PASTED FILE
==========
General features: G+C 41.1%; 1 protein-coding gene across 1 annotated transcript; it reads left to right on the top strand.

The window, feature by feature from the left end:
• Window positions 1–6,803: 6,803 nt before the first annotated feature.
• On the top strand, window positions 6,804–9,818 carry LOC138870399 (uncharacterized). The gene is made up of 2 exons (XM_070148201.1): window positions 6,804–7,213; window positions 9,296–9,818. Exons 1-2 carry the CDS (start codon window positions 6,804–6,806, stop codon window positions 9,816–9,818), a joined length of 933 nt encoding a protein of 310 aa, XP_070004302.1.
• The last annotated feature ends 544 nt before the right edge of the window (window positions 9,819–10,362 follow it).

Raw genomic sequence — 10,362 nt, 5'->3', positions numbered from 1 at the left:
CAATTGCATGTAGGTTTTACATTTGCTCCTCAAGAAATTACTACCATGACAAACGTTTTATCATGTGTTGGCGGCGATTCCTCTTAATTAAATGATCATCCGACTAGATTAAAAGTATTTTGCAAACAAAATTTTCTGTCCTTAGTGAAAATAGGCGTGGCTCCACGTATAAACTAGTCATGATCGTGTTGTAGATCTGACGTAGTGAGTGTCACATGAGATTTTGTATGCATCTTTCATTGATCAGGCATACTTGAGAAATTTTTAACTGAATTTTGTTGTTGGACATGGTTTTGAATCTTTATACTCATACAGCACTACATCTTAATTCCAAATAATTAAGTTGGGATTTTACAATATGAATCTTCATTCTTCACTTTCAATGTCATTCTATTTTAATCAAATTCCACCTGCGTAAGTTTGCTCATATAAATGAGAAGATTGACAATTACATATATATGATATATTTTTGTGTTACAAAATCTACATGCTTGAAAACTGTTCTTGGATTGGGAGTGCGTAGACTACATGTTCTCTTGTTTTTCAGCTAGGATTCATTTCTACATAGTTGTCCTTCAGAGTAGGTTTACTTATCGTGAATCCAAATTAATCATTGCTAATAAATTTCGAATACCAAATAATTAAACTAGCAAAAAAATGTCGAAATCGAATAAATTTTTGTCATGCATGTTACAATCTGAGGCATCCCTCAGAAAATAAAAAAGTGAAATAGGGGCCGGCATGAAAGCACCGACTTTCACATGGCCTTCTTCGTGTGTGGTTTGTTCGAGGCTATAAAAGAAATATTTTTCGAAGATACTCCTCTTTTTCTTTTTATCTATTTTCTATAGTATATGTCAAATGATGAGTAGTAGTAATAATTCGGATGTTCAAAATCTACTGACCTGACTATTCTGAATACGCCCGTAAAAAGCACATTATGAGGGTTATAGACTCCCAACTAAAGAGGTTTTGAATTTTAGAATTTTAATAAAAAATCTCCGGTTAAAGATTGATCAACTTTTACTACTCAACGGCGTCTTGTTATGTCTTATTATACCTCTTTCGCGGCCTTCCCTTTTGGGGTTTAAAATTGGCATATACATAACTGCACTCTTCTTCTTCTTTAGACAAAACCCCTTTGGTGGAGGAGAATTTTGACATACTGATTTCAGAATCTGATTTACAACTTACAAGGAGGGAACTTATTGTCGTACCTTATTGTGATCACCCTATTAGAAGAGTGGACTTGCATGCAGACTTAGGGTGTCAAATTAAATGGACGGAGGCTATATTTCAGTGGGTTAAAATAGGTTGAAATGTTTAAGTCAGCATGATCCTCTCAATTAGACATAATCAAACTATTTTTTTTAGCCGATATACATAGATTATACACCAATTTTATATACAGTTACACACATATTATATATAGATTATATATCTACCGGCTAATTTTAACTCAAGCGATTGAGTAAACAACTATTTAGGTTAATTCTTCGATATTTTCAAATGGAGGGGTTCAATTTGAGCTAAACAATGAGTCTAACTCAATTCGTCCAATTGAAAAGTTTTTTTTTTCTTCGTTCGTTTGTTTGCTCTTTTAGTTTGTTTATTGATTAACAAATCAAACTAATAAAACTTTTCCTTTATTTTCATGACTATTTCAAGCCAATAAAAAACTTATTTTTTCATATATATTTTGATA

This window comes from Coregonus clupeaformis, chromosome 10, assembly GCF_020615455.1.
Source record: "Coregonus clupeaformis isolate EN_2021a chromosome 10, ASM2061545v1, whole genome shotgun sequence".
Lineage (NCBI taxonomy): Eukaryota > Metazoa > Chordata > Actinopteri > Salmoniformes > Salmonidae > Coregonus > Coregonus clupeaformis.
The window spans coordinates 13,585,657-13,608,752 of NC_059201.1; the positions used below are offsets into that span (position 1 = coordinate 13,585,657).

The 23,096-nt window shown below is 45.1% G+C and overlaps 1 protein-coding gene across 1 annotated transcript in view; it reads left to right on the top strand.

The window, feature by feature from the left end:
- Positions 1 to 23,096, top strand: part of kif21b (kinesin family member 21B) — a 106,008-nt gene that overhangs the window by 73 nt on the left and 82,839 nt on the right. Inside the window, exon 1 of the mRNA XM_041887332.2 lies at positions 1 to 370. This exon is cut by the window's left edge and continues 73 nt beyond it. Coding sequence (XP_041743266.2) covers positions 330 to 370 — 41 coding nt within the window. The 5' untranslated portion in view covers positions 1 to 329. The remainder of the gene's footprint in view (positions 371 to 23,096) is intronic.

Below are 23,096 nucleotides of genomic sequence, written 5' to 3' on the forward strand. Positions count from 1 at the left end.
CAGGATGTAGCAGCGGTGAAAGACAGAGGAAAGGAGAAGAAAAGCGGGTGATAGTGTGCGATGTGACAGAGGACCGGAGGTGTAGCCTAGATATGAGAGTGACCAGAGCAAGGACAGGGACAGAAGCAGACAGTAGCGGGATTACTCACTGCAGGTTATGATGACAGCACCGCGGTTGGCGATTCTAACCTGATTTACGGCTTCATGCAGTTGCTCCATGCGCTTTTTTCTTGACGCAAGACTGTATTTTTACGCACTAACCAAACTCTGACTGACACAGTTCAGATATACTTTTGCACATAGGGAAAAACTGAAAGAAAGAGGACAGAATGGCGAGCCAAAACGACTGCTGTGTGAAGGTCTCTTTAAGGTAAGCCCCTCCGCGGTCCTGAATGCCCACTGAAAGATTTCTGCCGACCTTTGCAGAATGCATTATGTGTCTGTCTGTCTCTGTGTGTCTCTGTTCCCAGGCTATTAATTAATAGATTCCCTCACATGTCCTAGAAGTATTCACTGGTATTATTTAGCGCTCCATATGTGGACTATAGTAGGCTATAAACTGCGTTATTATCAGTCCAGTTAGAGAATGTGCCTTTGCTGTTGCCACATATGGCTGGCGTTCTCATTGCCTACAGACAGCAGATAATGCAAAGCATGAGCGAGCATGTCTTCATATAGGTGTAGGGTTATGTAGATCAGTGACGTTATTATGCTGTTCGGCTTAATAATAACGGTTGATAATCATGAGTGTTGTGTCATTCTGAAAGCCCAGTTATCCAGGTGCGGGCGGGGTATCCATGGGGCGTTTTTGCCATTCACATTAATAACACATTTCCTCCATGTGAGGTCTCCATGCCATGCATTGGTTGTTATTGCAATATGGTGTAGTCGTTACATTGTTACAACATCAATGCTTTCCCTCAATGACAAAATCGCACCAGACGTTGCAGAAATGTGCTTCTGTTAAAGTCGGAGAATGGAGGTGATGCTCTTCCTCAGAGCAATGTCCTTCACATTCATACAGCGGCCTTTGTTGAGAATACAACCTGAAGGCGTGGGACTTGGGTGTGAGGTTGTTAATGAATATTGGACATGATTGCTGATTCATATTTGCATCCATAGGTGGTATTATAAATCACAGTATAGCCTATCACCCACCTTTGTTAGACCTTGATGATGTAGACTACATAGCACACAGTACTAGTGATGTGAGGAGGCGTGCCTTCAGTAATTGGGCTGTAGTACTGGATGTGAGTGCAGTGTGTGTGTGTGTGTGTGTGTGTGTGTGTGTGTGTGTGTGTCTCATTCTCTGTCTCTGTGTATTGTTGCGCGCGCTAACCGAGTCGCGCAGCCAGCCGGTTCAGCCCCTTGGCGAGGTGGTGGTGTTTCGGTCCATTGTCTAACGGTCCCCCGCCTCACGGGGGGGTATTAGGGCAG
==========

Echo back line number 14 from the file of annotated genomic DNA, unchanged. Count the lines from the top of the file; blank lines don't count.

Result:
- Positions 1 to 23,096, top strand: part of kif21b (kinesin family member 21B) — a 106,008-nt gene that overhangs the window by 73 nt on the left and 82,839 nt on the right. Inside the window, exon 1 of the mRNA XM_041887332.2 lies at positions 1 to 370. This exon is cut by the window's left edge and continues 73 nt beyond it. Coding sequence (XP_041743266.2) covers positions 330 to 370 — 41 coding nt within the window. The 5' untranslated portion in view covers positions 1 to 329. The remainder of the gene's footprint in view (positions 371 to 23,096) is intronic.